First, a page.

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Proceedings Paper

Efficient Utilization Of Aperture And Detector By Optimal Coding
Author(s): K. J. Myers; R . F. Wagner; D. G. Brown; H. H. Barrett
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Paper Abstract

Performance for several apertures is presented for a number of Rayleigh discrimination tasks with signal and background exactly specified. Performance is defined as the squared signal-to-noise ratio of an ideal observer determined from statistical decision theory. The conclusions of Wagner, Brown, and Metz (1981) are shown to hold for different source-pair orientations and some other well-known (but non-ideal) figures of merit. When the background is assumed to be a known constant, and the source width and separation are also known, the performance of a simple open aperture increases as the aperture is enlarged. For a known source width a complex aperture can be designed which will give performance superior to a large open aperture for these simple discrimination tasks. For any of these apertures to be clinically relevant, performance comparisons over a wider range of clinically realistic tasks, including signal and object variability, must be considered.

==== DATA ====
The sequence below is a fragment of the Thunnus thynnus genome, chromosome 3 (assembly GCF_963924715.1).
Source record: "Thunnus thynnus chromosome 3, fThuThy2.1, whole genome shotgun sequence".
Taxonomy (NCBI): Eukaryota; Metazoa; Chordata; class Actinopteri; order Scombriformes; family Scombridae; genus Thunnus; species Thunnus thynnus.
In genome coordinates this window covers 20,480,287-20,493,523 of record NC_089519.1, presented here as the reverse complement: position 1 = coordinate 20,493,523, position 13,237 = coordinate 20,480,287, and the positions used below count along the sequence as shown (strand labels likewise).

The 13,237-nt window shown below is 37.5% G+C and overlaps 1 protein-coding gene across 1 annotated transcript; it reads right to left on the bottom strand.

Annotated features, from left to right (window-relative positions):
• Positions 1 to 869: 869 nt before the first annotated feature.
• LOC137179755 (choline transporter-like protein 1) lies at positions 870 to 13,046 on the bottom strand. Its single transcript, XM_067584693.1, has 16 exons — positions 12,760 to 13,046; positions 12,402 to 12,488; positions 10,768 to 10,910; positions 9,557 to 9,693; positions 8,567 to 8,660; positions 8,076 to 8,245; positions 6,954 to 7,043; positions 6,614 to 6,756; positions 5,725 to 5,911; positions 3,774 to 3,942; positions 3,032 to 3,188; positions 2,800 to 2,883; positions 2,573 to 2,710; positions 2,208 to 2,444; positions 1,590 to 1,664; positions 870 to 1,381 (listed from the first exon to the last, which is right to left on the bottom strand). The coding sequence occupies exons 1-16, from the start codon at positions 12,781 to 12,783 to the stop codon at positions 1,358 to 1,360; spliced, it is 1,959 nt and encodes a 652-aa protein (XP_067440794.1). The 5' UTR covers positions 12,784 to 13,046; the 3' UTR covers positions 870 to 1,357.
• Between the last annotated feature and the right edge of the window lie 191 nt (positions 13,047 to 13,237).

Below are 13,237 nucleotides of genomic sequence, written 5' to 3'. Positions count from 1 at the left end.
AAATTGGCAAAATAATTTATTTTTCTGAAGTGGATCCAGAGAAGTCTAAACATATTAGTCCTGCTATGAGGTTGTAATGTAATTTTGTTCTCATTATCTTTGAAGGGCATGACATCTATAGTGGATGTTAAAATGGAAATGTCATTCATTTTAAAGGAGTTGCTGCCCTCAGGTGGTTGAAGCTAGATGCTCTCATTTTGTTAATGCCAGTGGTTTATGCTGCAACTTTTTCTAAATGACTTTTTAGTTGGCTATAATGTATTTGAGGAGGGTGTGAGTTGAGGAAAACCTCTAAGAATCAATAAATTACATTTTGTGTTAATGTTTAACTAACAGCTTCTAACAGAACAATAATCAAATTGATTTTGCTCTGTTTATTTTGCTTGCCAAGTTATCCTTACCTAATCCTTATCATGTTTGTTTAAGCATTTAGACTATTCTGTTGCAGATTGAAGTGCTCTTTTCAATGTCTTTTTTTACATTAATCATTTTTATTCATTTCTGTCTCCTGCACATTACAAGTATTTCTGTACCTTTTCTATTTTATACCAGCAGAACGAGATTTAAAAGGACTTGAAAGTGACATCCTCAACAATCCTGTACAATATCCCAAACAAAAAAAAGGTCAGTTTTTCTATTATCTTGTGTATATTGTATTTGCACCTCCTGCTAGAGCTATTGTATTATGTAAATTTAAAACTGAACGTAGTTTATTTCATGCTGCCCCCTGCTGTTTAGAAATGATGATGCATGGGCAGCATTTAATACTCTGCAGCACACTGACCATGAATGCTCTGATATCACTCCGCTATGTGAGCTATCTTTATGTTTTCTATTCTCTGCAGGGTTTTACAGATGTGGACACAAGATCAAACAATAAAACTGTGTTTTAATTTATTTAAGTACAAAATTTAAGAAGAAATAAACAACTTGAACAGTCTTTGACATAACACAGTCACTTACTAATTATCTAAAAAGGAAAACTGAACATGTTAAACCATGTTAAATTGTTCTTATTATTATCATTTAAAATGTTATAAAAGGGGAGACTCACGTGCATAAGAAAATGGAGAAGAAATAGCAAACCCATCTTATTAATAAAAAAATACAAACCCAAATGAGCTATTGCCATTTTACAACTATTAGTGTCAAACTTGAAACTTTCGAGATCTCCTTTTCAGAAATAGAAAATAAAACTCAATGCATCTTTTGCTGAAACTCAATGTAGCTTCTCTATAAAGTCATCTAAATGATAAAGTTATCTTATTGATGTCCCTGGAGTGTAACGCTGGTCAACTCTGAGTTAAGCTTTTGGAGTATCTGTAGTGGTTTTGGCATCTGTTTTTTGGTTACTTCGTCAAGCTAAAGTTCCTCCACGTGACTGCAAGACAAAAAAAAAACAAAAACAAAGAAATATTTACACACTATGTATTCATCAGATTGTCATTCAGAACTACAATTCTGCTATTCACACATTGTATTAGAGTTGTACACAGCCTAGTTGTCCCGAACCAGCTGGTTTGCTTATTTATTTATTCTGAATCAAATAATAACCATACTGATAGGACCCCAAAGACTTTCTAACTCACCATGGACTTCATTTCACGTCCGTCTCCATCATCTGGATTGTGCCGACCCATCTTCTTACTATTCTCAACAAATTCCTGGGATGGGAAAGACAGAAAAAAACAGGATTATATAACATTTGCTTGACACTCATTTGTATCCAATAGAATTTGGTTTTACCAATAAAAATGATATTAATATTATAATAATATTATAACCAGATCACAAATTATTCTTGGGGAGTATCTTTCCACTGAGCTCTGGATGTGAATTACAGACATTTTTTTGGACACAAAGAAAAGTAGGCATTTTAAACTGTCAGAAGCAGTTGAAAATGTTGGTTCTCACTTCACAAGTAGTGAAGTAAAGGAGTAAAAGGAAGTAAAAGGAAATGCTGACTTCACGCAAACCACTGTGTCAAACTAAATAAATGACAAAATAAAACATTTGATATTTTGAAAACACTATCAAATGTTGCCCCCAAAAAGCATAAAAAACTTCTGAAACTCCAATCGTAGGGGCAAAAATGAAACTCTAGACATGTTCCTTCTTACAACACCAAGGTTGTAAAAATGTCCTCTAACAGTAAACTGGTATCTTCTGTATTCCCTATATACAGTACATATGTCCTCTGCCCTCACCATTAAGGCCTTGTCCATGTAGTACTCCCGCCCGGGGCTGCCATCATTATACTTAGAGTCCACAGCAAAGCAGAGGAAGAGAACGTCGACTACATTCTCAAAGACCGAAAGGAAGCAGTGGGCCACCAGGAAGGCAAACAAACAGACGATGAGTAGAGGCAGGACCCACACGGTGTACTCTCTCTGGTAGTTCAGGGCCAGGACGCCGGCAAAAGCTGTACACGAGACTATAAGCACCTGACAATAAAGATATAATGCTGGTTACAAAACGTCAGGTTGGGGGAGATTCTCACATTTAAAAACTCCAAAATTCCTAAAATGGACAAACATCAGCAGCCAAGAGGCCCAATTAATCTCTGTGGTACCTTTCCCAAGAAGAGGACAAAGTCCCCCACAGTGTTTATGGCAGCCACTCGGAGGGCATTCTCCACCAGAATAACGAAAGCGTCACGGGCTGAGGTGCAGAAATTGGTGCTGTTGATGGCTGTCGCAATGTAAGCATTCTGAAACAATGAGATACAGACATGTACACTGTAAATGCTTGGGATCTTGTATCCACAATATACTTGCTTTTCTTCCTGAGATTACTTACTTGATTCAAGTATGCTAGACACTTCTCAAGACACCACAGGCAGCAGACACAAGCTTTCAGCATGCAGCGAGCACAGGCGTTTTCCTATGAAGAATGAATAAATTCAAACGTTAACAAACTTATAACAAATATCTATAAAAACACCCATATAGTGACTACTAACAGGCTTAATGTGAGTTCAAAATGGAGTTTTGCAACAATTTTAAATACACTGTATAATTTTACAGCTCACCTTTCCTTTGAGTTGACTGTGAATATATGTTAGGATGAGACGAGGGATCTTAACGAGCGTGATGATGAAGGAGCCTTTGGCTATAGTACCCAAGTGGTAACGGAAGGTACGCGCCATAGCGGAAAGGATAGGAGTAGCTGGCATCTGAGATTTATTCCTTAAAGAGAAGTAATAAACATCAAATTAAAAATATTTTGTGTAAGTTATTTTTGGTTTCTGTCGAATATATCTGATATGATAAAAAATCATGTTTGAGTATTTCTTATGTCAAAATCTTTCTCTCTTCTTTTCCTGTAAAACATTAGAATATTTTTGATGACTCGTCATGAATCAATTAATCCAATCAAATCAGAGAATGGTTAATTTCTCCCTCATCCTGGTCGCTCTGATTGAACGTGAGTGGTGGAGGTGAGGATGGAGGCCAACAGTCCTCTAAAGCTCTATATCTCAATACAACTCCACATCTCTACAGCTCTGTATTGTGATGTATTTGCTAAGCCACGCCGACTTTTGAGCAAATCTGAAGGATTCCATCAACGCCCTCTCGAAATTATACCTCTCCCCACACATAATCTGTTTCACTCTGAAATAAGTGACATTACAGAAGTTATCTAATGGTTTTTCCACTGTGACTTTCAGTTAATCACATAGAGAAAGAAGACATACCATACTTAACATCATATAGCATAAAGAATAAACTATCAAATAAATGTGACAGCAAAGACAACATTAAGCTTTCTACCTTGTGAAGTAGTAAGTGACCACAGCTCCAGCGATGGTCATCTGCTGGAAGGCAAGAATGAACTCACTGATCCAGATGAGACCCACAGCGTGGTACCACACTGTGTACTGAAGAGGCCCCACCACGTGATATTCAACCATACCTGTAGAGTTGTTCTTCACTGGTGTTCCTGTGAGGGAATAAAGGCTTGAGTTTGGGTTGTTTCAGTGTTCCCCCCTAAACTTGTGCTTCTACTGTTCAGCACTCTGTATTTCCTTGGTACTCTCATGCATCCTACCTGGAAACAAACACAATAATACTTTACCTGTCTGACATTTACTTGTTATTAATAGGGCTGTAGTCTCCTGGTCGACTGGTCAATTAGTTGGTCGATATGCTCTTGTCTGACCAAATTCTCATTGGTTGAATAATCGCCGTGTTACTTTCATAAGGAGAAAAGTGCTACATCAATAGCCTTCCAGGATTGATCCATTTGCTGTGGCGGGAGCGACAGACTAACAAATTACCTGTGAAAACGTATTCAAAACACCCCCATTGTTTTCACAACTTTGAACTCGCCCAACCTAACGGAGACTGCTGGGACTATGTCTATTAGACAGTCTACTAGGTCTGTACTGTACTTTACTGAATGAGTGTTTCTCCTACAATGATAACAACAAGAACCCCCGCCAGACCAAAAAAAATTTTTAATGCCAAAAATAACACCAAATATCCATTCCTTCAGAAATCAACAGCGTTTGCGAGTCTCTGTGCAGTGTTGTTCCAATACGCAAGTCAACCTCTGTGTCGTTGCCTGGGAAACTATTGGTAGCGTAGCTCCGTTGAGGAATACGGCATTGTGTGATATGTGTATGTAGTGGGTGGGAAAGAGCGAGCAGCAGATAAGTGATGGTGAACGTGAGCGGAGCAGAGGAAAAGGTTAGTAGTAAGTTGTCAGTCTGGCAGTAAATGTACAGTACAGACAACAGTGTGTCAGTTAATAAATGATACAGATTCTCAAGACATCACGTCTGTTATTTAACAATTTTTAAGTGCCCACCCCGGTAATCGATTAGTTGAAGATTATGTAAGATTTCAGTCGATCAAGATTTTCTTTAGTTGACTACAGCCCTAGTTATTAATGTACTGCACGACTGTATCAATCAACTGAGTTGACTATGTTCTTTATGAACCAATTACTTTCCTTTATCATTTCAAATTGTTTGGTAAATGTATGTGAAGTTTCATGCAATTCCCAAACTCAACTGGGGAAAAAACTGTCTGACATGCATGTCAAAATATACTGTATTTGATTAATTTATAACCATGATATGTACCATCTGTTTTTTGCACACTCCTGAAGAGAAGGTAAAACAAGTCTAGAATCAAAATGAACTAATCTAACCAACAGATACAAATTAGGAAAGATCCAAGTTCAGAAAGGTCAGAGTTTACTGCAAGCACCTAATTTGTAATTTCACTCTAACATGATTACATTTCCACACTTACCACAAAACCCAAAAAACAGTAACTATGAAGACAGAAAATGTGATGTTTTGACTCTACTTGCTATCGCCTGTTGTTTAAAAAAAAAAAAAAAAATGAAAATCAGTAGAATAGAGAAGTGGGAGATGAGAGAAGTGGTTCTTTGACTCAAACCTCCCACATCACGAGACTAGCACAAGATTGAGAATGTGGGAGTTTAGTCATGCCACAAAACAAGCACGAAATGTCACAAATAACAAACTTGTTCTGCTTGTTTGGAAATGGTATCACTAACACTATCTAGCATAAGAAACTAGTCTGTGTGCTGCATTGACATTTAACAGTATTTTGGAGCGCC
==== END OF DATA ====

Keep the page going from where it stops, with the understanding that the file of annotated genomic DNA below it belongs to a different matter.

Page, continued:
Paper Details

Date Published: 1 May 1989
PDF: 12 pages
Proc. SPIE 1090, Medical Imaging III: Image Formation, (1 May 1989); doi: 10.1117/12.953201
Show Author Affiliations
K. J. Myers, Center for Devices and Radiological Health, FDA (United States)
R . F. Wagner, Center for Devices and Radiological Health, FDA (United States)
D. G. Brown, Center for Devices and Radiological Health, FDA (United States)
H. H. Barrett, University of Arizona (United States)


Published in SPIE Proceedings Vol. 1090:
Medical Imaging III: Image Formation
Samuel J. Dwyer; R. Gilbert Jost; Roger H. Schneider, Editor(s)

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